Amanda Romanclef: actress, attractive
Eddie B.: Amanda’s agent, short, bald, Jewish
Cornelius ‘Neil’ Callahan: 14, the non-genius of the family, likes to write stories, loves football, attends a school for geniuses
A wide variety of of characters, none of whom, I think, is the protagonist. Tigh, Larkin, Corban, and somewhat Neil, all seem to get a good share of attention. Maybe not so much with Corban. A lot of minor characters all with nice descriptions and personalities.
My problem is with Tigh and Larkin. I just don’t ‘get’ them. They’re serious about their work but their, uh, proclivities are just so off the wall I truly don’t know what to make of them. I’m not against the whole bisexual angle and maybe this is just to give the story a bit of comedy relief but some of the serious overtones are missed. You have two parents and three kids, but Dad’s playing video games with Neil is the only closeness seen. Mother and father don’t seem to care about the other kids’ school work, the son’s gangster attitude or loud music or notice that the daughter is into drugs. And the last scene before the epilogue really blew my mind in their apathy about how their behavior could affect the children. I’m not a moral prude here, but let’s get a little real.
Neil’s brother, in his gangster, laid back mode has the best voice. Sometimes Tigh is a little juvenile. The students seem to have good voices. Short novel so the conversations don’t wander.
Prologue and some scenes done in first person from the Neil Callahan’s POV, the rest in third person (but as narrated by Neil with first person references). Profanity, some of it unnecessary. Incorrect tag lines in places. Several instances of incomplete sentences that refer to and sometimes complete the previous sentence. This is okay but at times it doesn’t work and is jarring. Sexual scenes but not overly graphic.
I mentioned the characters of Neil’s siblings-sister sells weed and brother is into music-and I don’t know how focusing on these moved the story along. I would have liked to have seen more concentration on the mystery. This is the first of a series, so maybe the children’s activities will lead to something. There was a lot of good science and medical knowledge. The technology was skimmed over.
Normally, I have a fair idea on my rankings about stories, but here I had to think awhile. I didn’t see too many mistakes other than those mentioned. I guess, in this instance I fall back to looking at the whole of the book with everything taken into account. This is what I usually do, but here I think it’s plays an especially major part in my decision. I’m going with my gut because I think the series has potential if the author can get by some of the potholes.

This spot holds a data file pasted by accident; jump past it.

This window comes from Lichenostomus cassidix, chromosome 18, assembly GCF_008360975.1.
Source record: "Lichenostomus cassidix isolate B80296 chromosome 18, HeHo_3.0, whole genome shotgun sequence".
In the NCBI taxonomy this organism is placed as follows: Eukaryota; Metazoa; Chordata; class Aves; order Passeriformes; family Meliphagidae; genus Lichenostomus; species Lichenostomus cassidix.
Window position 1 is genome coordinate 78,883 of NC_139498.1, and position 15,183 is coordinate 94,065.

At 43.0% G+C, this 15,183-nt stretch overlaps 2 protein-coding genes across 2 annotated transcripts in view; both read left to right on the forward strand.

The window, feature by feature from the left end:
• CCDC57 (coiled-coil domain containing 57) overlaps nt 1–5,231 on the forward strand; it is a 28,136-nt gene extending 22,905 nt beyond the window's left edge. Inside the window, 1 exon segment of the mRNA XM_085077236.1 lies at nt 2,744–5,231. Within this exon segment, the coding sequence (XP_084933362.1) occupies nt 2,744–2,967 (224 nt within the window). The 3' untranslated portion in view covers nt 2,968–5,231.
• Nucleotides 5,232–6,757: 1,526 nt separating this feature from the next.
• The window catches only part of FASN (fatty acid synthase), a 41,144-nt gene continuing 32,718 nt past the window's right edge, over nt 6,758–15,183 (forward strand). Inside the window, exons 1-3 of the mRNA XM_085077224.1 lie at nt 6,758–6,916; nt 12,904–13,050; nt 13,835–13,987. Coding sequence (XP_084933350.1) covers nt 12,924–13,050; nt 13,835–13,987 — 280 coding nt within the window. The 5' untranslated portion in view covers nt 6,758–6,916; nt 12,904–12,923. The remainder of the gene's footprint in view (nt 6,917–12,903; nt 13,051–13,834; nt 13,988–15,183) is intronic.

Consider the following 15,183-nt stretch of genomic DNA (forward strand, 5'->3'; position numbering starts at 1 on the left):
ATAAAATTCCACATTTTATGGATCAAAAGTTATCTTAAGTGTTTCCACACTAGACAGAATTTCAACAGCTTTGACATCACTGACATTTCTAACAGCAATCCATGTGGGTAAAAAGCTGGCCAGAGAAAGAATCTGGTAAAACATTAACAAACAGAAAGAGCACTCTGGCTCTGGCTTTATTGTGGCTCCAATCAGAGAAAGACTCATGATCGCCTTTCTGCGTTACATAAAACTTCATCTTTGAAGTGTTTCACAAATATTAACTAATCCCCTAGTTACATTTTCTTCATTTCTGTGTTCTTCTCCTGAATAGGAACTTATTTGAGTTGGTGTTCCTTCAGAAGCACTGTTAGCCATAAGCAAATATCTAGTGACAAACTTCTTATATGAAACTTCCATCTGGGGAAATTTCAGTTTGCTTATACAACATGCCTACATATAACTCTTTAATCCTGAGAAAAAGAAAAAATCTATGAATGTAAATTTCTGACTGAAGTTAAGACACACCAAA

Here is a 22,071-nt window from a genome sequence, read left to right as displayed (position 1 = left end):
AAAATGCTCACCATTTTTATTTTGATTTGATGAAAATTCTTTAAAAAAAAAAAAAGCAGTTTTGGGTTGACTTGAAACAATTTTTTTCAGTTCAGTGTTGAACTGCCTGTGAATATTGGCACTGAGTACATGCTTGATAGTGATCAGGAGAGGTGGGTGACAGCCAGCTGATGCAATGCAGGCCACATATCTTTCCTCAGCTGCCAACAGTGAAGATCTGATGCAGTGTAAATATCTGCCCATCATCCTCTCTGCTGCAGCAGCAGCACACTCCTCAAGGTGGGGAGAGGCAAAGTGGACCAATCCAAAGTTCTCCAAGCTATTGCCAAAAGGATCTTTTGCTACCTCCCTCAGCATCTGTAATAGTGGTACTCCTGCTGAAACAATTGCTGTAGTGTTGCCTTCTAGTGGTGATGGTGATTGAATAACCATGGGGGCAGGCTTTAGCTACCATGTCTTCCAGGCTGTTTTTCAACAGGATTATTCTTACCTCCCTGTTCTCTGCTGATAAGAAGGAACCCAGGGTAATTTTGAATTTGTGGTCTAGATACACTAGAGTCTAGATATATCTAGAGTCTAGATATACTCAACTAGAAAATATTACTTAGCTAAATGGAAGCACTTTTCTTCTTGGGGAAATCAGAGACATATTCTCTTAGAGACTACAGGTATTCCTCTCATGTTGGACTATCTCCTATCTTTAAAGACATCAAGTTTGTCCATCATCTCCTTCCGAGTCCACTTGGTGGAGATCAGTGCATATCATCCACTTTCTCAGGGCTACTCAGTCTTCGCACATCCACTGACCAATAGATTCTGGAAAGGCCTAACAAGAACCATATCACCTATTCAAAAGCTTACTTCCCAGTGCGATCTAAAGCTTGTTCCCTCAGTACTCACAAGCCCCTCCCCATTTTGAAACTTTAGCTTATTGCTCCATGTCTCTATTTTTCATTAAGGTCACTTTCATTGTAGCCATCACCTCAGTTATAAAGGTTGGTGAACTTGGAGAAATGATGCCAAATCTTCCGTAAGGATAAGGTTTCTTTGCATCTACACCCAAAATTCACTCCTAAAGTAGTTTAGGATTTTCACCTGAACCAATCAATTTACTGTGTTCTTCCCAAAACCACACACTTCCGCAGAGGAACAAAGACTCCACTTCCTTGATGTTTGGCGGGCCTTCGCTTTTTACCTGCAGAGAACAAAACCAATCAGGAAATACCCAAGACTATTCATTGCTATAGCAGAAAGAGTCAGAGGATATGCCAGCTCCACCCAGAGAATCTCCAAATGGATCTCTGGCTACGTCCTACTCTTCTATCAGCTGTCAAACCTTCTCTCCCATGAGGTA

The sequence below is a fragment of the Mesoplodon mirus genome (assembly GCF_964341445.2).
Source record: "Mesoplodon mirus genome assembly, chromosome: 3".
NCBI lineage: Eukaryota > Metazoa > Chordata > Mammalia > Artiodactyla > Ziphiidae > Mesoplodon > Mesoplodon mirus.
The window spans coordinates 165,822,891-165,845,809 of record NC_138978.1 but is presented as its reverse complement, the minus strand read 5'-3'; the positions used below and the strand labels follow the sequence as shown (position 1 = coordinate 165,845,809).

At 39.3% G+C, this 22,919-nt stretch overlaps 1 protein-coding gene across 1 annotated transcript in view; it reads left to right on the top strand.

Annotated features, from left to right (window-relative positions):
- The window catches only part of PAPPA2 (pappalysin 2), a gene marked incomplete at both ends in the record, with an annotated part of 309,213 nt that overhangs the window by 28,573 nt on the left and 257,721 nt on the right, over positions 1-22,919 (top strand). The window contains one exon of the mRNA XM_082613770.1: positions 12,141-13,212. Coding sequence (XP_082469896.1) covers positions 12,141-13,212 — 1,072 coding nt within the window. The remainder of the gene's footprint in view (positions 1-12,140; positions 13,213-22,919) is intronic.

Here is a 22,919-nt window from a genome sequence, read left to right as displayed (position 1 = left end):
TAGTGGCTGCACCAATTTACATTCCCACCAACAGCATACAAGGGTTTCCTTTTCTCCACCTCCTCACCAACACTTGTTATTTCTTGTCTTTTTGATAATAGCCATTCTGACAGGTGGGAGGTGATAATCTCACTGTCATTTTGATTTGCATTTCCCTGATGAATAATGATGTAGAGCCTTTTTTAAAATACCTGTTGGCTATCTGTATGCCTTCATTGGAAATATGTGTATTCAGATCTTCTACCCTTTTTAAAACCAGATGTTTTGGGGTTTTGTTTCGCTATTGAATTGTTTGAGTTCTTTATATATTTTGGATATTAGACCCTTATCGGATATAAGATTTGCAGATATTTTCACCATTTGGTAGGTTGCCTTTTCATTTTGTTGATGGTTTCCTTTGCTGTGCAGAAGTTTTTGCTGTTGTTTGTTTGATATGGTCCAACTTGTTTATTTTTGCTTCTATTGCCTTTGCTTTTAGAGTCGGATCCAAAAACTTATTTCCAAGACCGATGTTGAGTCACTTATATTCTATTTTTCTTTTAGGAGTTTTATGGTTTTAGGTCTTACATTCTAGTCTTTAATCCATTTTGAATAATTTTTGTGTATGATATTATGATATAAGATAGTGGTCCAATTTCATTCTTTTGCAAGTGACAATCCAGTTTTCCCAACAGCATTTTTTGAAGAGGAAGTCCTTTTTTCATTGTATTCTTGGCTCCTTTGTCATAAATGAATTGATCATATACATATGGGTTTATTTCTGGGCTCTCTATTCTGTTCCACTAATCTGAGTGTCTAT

By John Paul O’Prey
When the Duggan brothers, Terry and Tom, discover an ancient archaelogical site on their neighbor’s land while searching for their dog, the community sinks into controversy and murder. First, there is a member of a Druid sect who is found murdered at the site days later. Then the discovery is made that the woman was pregnant at the time of death. The owner of the land, Joe Beatty, is investigated for several sexual assaults, and several people, including the Duggans are witnesses to unexplained phenomena.
This is a complex soap opera-ish type of story with a bit of the weird thrown in. However, the strange aspects-the prophecy-was hard to follow and understand.
Lucy Feeney: Druid, has two brothers
Dominic Phelan: 51, bishop, has a brother
Terry Duggan: owns a dog, separated from wife
Tom Duggan: married, Terry’s brother, smokes, first wife dead, has a child that is not his own
Joe Beatty: coach, married, has a son
Lorcan Delargy: archaeologist, doctorate, wears glasses
Neasa Lafferty: 60ish, freckled, olive green eyes, graying brunette, psychic, married
Barry McLaughlin: archaeologist
A lot of decent characters but no detailed physical descriptions for most, so it was hard to get a mental image of them.
I think there are some good voices here. Conversations stay on track, but they pretty much had to with the length of the chapters and the quick scene changes and time changes. Some of the dialogue, particularly with the police, seemed a bit forced, a bit unnatural. Not that a cop would say these things, just the manner, the phraseology, was off. Heated conversations are on the verge of being formalized. There’s anger but veiled, held in check.